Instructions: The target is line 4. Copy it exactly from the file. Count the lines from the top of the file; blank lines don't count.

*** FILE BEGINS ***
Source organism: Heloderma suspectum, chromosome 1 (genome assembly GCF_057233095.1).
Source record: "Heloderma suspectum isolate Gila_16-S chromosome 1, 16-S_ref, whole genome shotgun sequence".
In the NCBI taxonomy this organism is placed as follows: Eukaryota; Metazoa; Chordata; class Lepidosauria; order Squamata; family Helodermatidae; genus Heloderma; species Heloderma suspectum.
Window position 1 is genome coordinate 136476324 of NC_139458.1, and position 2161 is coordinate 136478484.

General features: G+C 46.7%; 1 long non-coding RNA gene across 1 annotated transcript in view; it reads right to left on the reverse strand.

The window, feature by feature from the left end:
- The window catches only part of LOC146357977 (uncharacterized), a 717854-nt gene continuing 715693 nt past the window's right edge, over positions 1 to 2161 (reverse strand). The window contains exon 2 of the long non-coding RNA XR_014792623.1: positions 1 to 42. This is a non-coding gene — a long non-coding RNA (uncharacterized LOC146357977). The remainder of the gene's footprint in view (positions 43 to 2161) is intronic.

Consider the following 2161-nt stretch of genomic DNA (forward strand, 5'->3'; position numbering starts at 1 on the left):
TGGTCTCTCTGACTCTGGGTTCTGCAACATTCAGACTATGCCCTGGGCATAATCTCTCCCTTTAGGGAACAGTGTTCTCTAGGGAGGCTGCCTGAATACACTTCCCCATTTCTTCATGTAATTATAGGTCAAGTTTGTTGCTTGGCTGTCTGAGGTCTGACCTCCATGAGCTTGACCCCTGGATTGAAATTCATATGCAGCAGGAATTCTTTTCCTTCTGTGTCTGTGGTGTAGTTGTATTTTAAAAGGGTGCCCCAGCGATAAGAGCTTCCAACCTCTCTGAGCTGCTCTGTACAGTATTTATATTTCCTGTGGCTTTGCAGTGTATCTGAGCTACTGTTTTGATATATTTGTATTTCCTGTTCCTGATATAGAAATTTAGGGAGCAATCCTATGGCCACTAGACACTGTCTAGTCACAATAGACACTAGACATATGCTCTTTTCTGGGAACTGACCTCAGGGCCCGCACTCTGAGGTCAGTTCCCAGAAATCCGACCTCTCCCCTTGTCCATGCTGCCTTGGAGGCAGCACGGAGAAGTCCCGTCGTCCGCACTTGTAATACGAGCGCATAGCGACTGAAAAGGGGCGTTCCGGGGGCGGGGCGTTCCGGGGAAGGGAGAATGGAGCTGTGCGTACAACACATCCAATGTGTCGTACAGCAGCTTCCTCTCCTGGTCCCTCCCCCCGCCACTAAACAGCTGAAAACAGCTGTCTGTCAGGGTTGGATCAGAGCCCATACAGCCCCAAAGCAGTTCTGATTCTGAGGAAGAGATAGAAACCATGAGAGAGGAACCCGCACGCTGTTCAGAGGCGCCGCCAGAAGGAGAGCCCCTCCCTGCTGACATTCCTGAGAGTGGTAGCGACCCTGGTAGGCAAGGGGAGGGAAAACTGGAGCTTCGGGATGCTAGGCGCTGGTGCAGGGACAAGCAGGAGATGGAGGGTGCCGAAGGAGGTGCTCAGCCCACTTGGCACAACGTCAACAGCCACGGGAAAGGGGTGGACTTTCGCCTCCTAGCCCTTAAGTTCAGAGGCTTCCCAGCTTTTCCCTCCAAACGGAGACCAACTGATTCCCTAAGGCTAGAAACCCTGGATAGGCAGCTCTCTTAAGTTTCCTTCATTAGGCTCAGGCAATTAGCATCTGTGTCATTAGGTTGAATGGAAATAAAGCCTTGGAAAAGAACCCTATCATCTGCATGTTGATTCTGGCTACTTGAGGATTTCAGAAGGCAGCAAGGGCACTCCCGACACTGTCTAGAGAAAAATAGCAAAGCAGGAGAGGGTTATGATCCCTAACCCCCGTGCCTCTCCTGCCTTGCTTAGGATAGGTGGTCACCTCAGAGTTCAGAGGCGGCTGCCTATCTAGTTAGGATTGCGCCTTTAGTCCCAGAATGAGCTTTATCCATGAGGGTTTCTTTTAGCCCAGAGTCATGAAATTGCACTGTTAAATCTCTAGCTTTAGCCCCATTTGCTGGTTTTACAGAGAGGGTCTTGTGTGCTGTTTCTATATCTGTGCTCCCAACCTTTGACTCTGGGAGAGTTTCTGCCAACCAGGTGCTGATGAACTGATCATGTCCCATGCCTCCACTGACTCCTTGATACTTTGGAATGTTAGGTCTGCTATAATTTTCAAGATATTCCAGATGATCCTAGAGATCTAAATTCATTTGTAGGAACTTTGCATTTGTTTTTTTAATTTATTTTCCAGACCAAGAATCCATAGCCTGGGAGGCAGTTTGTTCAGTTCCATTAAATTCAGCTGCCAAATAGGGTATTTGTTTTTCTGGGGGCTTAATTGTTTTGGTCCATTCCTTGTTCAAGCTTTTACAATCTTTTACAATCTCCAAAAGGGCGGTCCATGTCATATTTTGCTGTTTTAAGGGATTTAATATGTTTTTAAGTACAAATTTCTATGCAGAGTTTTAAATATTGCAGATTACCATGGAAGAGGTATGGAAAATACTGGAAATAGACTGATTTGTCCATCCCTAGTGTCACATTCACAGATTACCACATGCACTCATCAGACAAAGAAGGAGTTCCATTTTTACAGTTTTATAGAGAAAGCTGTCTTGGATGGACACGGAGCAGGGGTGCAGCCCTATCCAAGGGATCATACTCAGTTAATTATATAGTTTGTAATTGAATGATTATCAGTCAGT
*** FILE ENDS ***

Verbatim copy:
Window position 1 is genome coordinate 136476324 of NC_139458.1, and position 2161 is coordinate 136478484.